Feminist Fight Club: An Office Survival Manual (For a Sexist Workplace)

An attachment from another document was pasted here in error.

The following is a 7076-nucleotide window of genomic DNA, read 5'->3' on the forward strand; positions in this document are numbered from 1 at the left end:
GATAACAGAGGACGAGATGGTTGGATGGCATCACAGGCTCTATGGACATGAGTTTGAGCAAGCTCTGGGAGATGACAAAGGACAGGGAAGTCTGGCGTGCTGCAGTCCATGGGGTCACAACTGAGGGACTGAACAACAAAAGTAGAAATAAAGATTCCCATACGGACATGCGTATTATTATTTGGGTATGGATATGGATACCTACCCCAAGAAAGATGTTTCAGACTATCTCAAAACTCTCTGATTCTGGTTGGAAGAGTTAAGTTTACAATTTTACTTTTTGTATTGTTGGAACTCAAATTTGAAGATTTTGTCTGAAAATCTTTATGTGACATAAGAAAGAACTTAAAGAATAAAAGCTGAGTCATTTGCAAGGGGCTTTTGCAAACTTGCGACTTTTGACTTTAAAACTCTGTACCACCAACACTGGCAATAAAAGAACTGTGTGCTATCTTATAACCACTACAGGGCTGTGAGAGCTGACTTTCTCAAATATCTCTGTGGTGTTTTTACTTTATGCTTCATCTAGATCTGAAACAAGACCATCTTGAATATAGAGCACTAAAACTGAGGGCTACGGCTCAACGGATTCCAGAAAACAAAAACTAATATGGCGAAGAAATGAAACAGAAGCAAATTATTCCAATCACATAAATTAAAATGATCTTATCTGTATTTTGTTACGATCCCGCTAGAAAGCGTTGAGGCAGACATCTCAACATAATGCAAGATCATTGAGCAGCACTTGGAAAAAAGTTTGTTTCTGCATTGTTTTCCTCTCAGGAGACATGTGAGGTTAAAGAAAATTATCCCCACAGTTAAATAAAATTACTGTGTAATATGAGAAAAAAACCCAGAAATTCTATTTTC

Jessica Bennett, Harper Wave, 336 pages, $24.99. The last 20 years has seen a reduction in many of the most blatant forms of workplace discrimination. A recent Harvard Business Review article reported, however, that subtle bias is often worse than the more overt variety. This could explain, in part, the stubborn persistence of the wage gap and continued underrepresentation of women in top corporate and professional roles. The good news is that there has been an explosion in detailed social science research documenting these subtler obstacles to women achieving their full professional potential. The most influential of books tackling the topic has been Sheryl Sandberg’s 2013 best seller “Lean In.” Now comes Jessica Bennett’s “Feminist Fight Club,” which uses the same academic research base to speak to an entirely different demographic in an entirely different voice. It is “Lean In” conceived as an illustrated guide for millennials. Bennett’s book includes a “womanifesto” and a chapter subtitled “Carry yourself with the confidence of a mediocre white man.” Despite its irreverent tone, “Feminist Fight Club” is grounded in academic research. Toward the end, it includes a helpful six-page letter to men. Until then, however, the book is chock-full of stories, drawings and mostly practical advice for working women. The topics covered range from lactation and power poses to negotiating raises and mentoring. Bennett manages to convey a remarkable amount of substance briskly and entertainingly.